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Athabasca Dunes Ecological Reserve

Many Albertans are unaware that northern Alberta has actively migrating sand dunes. The Athabasca Dunes Ecological Reserve, together with a small dune field west of Richardson River, is the largest area of moving, or migrating sand in Alberta, as well as part of the largest dune field in Canada. This area is an excellent site to study how dunes form. Because of their remoteness and enormous size, the Athabasca Dunes are bests viewed by air as you travel from Edmonton or Fort McMurray towards Fort Chipewyan.

In this dune field, massive quantities of sand and strong winds have created an environment of blowing, shifting sand. The dunes bury and destroy jack pine forests and fill in lakes and marshes, leaving behind a flat, barren plain. In contrast, the surrounding area presents forested hills, lakes, and marshes and is thought by many to be one of the most beautiful areas in the province.

The Athabasca dune field is seven kilometres long, 1.5 kilometres wide, and some of the dunes reach heights of 35 metres. The field consists of two enormous crescent-shaped dunes that have merged and migrated at least ten kilometres eastwards to their present location. On the dune field itself are thousands of small sinuous dunes that migrate at right angles to the northwest direction of the prevailing winds. The entire field travels southeastward at a rate of 1.5 metres per year, adding new sand to its bulk as it advances.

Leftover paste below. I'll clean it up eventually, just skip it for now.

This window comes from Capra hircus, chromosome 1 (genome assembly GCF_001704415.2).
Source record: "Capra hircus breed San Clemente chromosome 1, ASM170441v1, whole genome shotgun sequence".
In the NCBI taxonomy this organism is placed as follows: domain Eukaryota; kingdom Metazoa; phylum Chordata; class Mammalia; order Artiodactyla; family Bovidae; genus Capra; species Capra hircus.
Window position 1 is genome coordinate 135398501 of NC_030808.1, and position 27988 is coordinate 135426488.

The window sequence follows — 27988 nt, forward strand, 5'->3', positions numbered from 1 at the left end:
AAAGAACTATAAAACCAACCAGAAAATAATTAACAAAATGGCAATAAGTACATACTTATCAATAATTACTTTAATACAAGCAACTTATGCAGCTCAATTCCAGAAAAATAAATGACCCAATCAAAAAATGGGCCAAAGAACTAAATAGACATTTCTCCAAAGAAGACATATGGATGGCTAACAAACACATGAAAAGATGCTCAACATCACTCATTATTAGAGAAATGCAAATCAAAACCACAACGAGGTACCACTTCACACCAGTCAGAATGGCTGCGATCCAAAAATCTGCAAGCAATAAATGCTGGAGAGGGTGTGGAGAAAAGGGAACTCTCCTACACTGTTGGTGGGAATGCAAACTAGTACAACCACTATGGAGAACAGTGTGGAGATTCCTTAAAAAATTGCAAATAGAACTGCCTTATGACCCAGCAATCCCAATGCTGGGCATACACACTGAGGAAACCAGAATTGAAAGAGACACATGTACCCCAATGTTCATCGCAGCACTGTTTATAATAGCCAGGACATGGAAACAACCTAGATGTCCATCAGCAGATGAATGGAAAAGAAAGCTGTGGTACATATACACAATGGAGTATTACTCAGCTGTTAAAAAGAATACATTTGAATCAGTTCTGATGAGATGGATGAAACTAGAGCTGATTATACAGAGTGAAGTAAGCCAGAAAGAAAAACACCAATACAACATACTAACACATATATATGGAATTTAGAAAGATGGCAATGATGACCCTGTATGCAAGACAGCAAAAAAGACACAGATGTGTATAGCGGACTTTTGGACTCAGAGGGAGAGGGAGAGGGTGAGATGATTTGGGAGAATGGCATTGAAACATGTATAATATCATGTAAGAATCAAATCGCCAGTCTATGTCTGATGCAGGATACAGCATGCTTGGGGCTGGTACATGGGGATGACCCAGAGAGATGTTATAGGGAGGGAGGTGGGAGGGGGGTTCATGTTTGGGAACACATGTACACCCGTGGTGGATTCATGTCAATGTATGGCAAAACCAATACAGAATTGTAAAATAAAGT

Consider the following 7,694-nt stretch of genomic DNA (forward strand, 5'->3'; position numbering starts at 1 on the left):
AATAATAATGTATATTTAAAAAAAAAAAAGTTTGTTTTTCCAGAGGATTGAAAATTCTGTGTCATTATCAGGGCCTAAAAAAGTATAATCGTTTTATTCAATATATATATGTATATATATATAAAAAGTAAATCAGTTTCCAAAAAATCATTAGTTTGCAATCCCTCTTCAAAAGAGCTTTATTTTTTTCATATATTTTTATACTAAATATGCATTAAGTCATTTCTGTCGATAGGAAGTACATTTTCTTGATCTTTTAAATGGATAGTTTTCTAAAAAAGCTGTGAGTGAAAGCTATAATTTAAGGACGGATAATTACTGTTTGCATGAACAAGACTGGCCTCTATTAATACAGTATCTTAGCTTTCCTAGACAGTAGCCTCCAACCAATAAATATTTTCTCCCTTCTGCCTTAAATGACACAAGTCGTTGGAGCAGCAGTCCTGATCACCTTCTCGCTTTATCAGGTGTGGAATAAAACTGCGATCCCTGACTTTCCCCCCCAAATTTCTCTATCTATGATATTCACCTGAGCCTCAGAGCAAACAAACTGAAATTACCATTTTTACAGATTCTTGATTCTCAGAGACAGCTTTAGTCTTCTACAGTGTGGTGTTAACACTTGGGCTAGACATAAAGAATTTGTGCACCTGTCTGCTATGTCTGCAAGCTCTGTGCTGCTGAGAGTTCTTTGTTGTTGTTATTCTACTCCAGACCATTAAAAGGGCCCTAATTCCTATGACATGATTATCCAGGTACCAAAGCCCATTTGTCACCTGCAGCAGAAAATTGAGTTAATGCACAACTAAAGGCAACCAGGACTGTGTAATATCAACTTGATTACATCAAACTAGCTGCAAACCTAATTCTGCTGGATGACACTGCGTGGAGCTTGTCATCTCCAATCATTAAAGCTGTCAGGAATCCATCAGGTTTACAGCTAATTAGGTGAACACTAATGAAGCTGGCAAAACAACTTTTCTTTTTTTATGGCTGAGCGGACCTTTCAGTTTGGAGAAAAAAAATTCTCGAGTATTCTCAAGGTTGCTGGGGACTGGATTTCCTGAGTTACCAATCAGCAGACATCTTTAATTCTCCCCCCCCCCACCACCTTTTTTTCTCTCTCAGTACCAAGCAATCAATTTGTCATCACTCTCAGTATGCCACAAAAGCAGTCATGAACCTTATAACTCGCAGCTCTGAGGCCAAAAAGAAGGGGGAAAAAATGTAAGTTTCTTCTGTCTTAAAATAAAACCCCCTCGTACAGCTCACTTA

What sort of geological process provides an area with sand nearly 35 metres deep? The ultimate source is the granite, gneiss, and sandstone bedrock found in northeast Alberta. Only these rock types provide massive amounts of clean sand. During the last Ice Age, glaciers eroded this bedrock and grinded it up into vast quantities of sand. As the glaciers melted, torrents of water poured into glacial lakes and deposited the sand. When the lakes eventually drained, the sand was dried by the winds and blown into large dunes.

This environment of blowing sand has existed for 8000 years. Any vegetation which begins to stabilize the dunes is destroyed by the wildfires so common in Northern Alberta. Geologists speculate, however, that the migration of these dunes may finally stop when they reach the Maybelle River.

Reprinted from A Traveller's Guide to Geological Wonders in Alberta by Ron Mussieux and Marilyn Nelson with permission of the authors and the Provincial Museum of Alberta 

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